With cheap flights to Konya, visit the 7th most populous city of Turkey. The city of Konya is jam packed with the stunning attractions and architectural beauties. The city has become an important religious sector of Konya and an important cultural hub too. Visit the Mevlana museum which has tomb of the 13th century’s religious leader, Mevlana Celaleddin Rumi. Explore the Tile museum, founded in around 1251 by Seljuk emir Celaleddin Karatay which has now become a famous museum and a real popular place for tourists and visitors. Book your cheap flights to Konya and see the Museum of Wooden and Stone Carving is another exotic museum having some distinct features. Visit the Alaeddin Tepe, a former and well-known citadel which is a famous place for the people of Konya to boulevard usually in the evening. Explore the Archaeology museum which depicts both modern and ancient times relics. Right in front of the Mevlana museum is the Selimiye Mosque with a huge and vibrant dome, is easily visible from distance. So get your cheap flights to Konya, and visit the culturally rich and packed with religious importance city of Turkey with Dream World Travel.
The principle motivation to come to Konya is to visit the Mevlâna Museum, the previous hotel of the spinning dervishes. It's Celaleddin Rumi that we need to thank for giving the world the spinning dervishes and, in a roundabout way, the Mevlâna Museum. Calling it an insignificant gallery, be that as it may, makes it sound dead and stale, yet reality couldn't be more extraordinary. As one of the greatest journey focuses in Turkey, the exhibition hall continually hums with vitality.
This customary eatery is controlled by surely understood nourishment author Nevin Halici, who puts her own curve on Turkish works of art. Get an outside table and feast alongside vine-hung columns and a fragrant rose garden. The bread covered in yogurt and firan kebabs are both great here and sweet tooth should spare space to attempt the unordinary pastries.
Reviving old formulas from the Seljuk and Ottoman age, this eatery utilizes the finest fixings and cooks everything with panache. Staffs are cheerful to prompt on dishes and the setting inside a precisely repaired old building is right on target.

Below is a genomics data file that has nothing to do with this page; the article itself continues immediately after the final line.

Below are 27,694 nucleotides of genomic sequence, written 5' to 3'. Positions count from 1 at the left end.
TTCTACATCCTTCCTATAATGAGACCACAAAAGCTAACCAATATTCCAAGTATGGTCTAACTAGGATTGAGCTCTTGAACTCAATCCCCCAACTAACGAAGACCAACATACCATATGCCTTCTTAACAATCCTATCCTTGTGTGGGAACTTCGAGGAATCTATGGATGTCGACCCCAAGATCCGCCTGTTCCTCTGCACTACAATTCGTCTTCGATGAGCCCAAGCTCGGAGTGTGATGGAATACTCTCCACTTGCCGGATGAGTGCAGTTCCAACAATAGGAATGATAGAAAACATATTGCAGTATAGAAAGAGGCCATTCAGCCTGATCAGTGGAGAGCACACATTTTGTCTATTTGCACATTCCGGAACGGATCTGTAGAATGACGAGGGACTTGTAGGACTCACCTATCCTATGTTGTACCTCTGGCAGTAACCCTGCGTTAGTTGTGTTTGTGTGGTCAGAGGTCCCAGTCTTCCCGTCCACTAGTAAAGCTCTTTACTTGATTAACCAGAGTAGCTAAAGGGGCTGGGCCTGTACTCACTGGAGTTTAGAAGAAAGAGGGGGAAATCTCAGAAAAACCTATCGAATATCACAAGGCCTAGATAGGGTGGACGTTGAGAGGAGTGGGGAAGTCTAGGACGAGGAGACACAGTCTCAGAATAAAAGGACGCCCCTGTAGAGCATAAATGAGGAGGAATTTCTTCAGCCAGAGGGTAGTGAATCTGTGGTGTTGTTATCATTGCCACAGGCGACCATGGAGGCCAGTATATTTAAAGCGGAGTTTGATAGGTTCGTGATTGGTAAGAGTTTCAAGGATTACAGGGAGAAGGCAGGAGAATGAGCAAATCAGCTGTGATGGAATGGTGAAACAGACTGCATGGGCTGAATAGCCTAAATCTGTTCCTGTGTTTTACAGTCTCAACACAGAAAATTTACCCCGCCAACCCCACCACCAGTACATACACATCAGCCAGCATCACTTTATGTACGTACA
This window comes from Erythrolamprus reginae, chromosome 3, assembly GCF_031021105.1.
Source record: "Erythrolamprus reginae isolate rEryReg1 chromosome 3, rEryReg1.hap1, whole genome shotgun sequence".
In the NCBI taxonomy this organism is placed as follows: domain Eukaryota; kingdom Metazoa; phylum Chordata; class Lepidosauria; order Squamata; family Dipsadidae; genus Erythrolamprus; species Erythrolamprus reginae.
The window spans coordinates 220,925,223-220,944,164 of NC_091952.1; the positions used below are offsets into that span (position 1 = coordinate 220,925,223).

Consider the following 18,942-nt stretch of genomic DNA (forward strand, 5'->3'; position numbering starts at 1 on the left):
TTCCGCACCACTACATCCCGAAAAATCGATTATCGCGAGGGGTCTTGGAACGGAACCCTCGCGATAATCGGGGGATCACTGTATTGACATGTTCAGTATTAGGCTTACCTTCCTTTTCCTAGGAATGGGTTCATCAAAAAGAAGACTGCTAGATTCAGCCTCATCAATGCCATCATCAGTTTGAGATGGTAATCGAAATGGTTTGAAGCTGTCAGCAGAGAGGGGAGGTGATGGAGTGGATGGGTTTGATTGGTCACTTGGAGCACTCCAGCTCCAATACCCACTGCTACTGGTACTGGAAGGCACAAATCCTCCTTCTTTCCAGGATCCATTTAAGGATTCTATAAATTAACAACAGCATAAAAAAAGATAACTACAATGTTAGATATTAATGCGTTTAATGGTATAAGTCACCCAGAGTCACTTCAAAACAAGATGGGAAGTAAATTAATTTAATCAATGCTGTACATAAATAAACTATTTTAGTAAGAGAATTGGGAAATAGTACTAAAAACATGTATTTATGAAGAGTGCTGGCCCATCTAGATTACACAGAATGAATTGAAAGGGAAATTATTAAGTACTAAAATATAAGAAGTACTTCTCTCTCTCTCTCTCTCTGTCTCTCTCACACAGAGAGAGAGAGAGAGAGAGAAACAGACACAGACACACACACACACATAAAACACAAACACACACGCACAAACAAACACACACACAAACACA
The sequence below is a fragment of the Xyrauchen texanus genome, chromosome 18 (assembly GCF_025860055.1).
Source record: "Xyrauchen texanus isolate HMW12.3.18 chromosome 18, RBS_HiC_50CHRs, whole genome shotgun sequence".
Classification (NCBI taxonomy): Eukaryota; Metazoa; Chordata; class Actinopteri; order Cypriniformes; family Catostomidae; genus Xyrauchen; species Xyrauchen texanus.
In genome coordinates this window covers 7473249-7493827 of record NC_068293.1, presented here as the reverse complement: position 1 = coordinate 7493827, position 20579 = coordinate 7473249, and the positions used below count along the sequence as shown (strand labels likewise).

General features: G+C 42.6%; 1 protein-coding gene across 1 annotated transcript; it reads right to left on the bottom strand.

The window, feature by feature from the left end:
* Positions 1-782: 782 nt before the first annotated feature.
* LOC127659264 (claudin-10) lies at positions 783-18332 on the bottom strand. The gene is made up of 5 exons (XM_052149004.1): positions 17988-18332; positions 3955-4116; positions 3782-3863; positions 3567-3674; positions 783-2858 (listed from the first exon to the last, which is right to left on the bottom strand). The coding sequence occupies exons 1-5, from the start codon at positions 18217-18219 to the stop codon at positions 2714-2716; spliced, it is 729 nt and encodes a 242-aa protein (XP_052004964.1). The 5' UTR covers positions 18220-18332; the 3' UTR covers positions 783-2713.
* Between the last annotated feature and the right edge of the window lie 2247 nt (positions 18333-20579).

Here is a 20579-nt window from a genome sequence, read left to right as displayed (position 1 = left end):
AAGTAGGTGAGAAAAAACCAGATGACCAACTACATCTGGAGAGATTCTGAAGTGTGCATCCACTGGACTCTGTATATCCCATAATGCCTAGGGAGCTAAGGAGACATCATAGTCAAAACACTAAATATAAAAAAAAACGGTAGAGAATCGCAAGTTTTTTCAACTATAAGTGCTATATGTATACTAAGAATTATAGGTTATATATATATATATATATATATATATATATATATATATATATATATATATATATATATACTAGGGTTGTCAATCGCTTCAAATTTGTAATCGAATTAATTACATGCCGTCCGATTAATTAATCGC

Beautifully reestablished, the inside focal vault and dividers of this previous Seljuk religious school exhibit some finely saved blue-and-white Seljuk tile work. There is likewise an exceptional accumulation of pottery in plain view including displays of the octagonal Seljuk tiles uncovered amid unearthing’s at Kubad Abad Palace on Lake Beyşehir. Emir Celaleddin Karatay, a Seljuk general, vizier and statesman who fabricated the madrasa, is covered in one of the corner rooms.
Konya's most imperative religious working after the Mevlana holy place, this Seljuk mosque straddles Alaaddin Tepesi. Worked for Alaeddin Keykubad, the drifting thirteenth century building was planned by a Damascene designer in Arab style. Throughout the hundreds of years it was decorated, revamped, demolished and re-established. The fabulous unique passage on the northern side fuses improvement from prior Byzantine and Roman structures.
The Seminary of the Slender Minaret, now the Museum of Wooden Artefacts and Stone Carving, was worked in 1264 for Seljuk vizier Sahip Ata. Inside, a large number of the carvings include themes like those utilized as a part of tiles and earthenware production. The Seljuks didn't regard Islam's customary restriction against human and creature pictures: there are pictures of flying creature’s people, lions and panthers.
The somewhat dusty Archaeological Museum houses fascinating finds from Catalhoyuk, including the skeleton of a child young lady, gripping adornments made of stone and bone. Different ancient rarities go over the centuries, from Chalcolithic earthenware jugs to Hittite symbolic representations, an Assyrian oil light moulded like a bundle of grapes, and bronze and stone Roman sarcophagi, one portraying the works of Hercules in high-alleviation carvings.
Konya is one of the imperative cities in Turkey.
The city is in the Central Anatolia where 2 million residents reside.
It is the trade hub of a farming and livestock nurturing region.
The city was known in classical times and during the medieval era as Ikoviov.